Dental specialties

Dental implants

Indications and Contraindications of dental implants

Dental implants serve as artificial roots which can act as supports for the replacements of missing teeth.
In principle, any person who has the absence of some or all of their teeth is a candidate to receive implants knowing that there are other alternatives such as removable partial dentures, full dentures or conventional fixed prosthesis.

Totally edentulous patients

If a person has problems with their full denture, because they are unstable and they create problems when eating, talking, laughing, kissing; or for other reasons such as nausea reflexes or a psychological disability (even if there is adequate stability and retention of the teeth), these are indications to be a carrier of a prosthesis over implants, either totally fixed or an overdenture.
An overdenture is a removable prosthesis held by multiple implants.

Partially edentulous patients

Other important indications are posterior edentulism in patients who do not want to wear a prosthesis "with hooks", or when there are intermediate gaps and even despite being able to wear something fixed resting on their teeth, do not want to grind down their teeth, especially if those teeth are also intact.

False expectations

The first contraindication would be unrealistic expectations from the patient; therefore it is necessary to perform a study and inform the patient of all the problems of his case, knowing what can be achieved in terms of aesthetics and function and the limitations that it may have.

Periodontal disease

Before placing the implants, the mouth must be healthy, that is, without plaque or tartar, with no cavities, without infectious foci, with healthy mucosa and with a possible periodontal disease (pyorrhea) controlled.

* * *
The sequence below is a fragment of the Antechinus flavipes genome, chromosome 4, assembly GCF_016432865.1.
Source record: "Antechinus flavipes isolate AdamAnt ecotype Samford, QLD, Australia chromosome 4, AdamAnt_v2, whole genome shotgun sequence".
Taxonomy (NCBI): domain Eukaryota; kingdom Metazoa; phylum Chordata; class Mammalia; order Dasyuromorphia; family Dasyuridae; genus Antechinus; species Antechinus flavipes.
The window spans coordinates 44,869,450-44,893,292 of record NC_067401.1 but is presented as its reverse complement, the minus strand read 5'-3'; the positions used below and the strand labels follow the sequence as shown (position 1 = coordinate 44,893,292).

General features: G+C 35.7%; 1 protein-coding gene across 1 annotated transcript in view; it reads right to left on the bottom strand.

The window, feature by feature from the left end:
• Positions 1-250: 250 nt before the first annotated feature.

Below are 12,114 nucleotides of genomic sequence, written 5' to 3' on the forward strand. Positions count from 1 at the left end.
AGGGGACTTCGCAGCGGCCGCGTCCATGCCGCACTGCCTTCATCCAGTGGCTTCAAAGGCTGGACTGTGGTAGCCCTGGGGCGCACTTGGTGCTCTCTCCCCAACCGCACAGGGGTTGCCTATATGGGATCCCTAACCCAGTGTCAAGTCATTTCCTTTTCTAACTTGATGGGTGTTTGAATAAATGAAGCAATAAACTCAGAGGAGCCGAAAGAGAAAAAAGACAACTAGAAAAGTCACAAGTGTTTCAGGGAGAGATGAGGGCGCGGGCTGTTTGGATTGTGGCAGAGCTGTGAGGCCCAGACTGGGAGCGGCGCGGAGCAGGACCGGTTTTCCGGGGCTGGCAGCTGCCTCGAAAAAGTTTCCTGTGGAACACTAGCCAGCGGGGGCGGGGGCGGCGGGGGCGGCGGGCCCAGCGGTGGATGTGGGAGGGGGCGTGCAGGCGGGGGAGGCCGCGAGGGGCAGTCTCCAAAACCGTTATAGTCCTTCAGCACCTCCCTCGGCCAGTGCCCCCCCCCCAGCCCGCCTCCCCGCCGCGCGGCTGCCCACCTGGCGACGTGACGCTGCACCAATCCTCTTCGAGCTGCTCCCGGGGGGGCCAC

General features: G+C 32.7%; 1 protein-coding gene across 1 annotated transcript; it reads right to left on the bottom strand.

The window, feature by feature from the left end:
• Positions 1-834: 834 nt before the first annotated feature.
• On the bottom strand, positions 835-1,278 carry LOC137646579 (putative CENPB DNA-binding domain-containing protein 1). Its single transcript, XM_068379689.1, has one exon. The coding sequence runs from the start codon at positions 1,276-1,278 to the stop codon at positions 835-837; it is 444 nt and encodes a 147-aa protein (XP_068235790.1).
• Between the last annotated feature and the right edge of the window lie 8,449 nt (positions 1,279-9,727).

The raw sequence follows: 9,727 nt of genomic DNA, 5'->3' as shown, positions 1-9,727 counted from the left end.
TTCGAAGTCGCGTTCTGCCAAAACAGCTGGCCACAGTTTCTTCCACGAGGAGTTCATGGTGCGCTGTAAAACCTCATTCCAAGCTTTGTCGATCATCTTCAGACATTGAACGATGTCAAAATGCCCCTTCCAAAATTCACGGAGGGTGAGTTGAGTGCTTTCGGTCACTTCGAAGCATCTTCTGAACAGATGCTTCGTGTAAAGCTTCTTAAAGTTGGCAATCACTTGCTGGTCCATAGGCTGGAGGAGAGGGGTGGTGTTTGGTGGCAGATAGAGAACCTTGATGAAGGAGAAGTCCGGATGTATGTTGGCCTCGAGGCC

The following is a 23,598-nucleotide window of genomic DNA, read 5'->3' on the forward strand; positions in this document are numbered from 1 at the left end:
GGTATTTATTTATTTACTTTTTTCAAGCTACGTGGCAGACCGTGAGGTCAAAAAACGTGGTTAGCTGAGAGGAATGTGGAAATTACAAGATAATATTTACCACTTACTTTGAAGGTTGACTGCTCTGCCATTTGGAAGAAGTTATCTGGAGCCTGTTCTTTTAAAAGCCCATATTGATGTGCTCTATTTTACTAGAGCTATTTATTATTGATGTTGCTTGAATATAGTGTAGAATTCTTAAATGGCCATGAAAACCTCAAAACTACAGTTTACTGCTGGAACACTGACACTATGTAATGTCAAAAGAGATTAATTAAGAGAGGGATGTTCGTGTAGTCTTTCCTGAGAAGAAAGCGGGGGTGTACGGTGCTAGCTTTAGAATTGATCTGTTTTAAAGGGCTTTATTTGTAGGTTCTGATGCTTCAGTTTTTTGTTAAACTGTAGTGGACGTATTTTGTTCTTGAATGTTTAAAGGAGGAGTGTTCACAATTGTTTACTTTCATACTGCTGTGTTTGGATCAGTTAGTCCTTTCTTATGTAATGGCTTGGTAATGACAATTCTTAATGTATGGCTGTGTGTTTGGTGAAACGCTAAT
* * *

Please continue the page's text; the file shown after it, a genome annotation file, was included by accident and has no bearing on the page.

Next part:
Serious systemic diseases

Patients with serious systemic diseases, with significant mental disorders (due to the added difficulty of having a proper hygienic maintenance of implants), drug addicts (including heavy smokers and alcoholics here) should not wear implants.


Regarding smokers, it has been shown that there is an increased risk of implant failures. It is very important that the patient is either a non-smoker, or that smokes less than 5 cigarettes a day. The nicotine in tobacco causes a reduction in the proliferation of red and white blood cells and a decrease in the blood supply to oral tissues (bone and gums), thereby reducing the supply of oxygen to this area, endangering the osseointegration of the implants.

Lack of bone or bone support:

In people who have very resorbed jaws or poor bone quality, we may have difficulties to place the implants, since they occupy a volume and a minimum height and width is necessary. In these cases, it may be necessary to perform a previous bone graft.
In the back of the upper jaw, the very low maxillary sinuses (hollow cavities on both sides of the nose) can also limit their placement. In the lower jaw, the anatomical situation of the lower dental nerve may present a problem due to its proximity to the future implant, making it necessary to reduce the length of the implant or use other techniques to avoid damaging it.


The type of bite of the patient must also be taken into account; bruxist patients (nocturnal grinders) can make an implant fail due to an excess load on them.
It is therefore important to make a preliminary diagnosis as detailed as possible, analyzing each and every one of the clinical and functional parameters and, of course, aesthetics.

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